Breaking the Glass Habit: Revolutionizing Tissue Biomarker Research and Clinical Practice with Digital Pathology
Prof Peter Hamilton
Pathology Bioimaging and Informatics, Centre for Cancer Research and Cell Biology, Queen's University of Belfast, Lisburn Road, Belfast BT7 1NN, United Kingdom
i-Path Diagnostics Ltd., Northern Ireland Science Park, Unit 2, Belfast, BT3 9DT, United Kingdom
Venue and Date
CS.007 at 2pm on Thu, Jan 26, 2012
Despite considerable research on image analysis in pathology over the last 40 years there has been relatively modest transfer of these methods into routine pathological evaluation in both research and practice. This has largely been due to the technical and practical difficulties of introducing quantitative imaging techniques into routine practice. This is now changing. “Digital pathology” as it now known, once again finds itself in the spotlight as a technique that can underpin tissue biomarker discovery and as a practical tool to enhance diagnostic practice in histopathology. The basis of this revolution is whole slide imaging (WSI) and virtual microscopy.
We have been developing a range of new tools for the high throughput quantitative evaluation of WSI in biomarker discovery. Our focus has been to facilitate biomarker discovery from tissue microarrays – a powerful platform for analysing multiple patient samples in a single assay. In addition to developing algorithms for immunohistochemical measurement, we have also developed the use of image texture for automated tumour pattern recognition for tissue microarray analysis and for content-based image retrieval in pathology. We have constructed a high performance computing (HPC) platform for the high throughput analysis of tissue biomarkers on Tissue Microarrays (TMAs). This parallelisation of tissue core analysis can significantly speed up TMA analysis, making it a truly high throughput platform for biomarker discovery. A range of algorithms have been developed for IHC biomarker analysis in non-small cell lung cancer (NSCLC) TMAs including BAX, BAK, BRCA1 and NOX. This high throughput platform provides a means to rapidly discover and validate new tissue biomarkers and develop companion predictive algorithms for stratified therapeutics.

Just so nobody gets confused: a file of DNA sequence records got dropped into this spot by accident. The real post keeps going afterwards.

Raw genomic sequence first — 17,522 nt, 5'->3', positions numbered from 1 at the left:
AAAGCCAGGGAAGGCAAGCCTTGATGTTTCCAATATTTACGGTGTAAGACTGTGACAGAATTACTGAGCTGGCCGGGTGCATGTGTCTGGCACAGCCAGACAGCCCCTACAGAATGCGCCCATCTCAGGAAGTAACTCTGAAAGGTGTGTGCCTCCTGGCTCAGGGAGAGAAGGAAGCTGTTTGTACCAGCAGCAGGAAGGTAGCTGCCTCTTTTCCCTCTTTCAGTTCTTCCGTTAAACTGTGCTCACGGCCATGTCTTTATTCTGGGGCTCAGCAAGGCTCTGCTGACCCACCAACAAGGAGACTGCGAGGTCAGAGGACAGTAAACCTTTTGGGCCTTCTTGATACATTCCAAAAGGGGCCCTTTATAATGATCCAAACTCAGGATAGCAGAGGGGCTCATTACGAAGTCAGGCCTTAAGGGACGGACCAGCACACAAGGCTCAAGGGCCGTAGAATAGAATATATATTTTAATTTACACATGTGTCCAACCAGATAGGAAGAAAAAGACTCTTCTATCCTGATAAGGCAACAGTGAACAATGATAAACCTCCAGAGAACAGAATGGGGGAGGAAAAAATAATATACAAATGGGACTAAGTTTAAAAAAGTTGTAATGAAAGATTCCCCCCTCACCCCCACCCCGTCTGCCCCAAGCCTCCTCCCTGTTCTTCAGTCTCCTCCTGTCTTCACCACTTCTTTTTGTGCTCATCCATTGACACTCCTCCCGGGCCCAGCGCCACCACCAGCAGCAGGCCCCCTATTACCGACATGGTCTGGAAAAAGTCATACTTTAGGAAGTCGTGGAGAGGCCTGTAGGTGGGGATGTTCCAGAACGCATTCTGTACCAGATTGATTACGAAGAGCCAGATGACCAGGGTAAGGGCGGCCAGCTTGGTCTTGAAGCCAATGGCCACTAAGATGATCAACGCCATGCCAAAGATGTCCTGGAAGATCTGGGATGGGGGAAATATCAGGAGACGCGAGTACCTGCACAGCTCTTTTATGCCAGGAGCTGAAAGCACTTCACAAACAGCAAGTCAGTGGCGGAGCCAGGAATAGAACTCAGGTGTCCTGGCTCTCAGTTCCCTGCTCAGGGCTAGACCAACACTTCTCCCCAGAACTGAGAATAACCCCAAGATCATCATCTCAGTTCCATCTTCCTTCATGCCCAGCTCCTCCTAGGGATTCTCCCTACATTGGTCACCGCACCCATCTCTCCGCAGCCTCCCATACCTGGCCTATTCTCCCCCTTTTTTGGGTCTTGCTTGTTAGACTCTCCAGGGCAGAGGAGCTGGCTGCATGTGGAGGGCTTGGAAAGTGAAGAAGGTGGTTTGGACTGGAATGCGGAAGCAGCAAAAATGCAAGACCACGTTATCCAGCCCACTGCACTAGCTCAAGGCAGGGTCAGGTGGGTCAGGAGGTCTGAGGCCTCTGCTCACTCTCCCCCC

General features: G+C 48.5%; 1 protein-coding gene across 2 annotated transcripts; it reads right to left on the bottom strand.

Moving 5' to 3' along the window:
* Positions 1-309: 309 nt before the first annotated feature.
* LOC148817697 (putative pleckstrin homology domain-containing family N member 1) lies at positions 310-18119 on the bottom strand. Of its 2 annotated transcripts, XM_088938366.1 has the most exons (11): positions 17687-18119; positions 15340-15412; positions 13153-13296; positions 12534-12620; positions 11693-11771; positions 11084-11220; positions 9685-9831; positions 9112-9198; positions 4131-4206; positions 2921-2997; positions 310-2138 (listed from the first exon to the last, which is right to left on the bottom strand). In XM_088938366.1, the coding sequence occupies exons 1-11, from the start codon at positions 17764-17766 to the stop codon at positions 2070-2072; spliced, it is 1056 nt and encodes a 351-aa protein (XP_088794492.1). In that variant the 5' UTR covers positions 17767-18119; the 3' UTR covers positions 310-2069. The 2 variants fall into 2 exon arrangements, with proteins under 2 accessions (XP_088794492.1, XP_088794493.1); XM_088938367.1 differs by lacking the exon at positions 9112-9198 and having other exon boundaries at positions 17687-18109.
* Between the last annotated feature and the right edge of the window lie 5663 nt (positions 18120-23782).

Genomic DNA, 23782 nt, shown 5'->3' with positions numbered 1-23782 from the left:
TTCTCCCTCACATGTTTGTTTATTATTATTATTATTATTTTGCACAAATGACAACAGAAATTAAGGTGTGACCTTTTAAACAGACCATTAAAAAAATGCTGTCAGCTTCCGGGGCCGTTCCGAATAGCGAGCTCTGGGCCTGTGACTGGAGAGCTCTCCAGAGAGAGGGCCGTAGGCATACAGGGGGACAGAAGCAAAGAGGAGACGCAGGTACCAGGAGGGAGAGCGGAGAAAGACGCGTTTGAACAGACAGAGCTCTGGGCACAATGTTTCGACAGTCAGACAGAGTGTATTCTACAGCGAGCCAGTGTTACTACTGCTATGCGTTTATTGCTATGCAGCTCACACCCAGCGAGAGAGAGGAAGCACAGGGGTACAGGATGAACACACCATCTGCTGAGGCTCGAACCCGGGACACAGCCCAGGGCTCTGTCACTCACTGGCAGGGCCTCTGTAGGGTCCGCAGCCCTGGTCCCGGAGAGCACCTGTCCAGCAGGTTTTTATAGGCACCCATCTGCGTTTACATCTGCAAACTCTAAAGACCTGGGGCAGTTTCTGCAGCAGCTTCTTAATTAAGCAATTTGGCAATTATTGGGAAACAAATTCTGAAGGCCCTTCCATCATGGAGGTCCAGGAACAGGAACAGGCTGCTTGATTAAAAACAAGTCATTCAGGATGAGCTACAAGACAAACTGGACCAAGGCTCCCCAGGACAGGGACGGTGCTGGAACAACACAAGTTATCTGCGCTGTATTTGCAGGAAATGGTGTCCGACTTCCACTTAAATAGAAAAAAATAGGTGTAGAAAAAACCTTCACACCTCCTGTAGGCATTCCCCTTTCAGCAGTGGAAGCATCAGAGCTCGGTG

Image analysis is having a growing role to play in primary routine diagnosis. As developments in stratified medicine demand new companion tissue diagnostics, the need for imaging support is likely to increase. This will not be a fully automated process. The real benefit of WSI is that it allows the combination of whole slide examination, virtual microscopy and image analysis within a single portal, providing the perfect platform for computer-aided diagnosis and overcomes the hurdles which prevented its adoption previously. We call this “augmented visualisation”. This will be facilitated by the development of multitouch interfaces: we have developed digital slide interfaces for the Microsoft Surface and the Apple i-Pad. The adoption of digital pathology in routine practice will however, also require a closer integration of scanning technology with Laboratory information Management Systems (LIMS) and a careful consideration of pathology workflow, regulatory (FDA) and safety issues and DICOM standardisation. These changes are already underway and laboratories are at last beginning to realise the real value that digital pathology can bring. The next few years will see interesting and rapid developments in digital pathology and image analysis, with a critical tipping point where tissue and cell imaging become integral to tissue-based research and in diagnostic practice.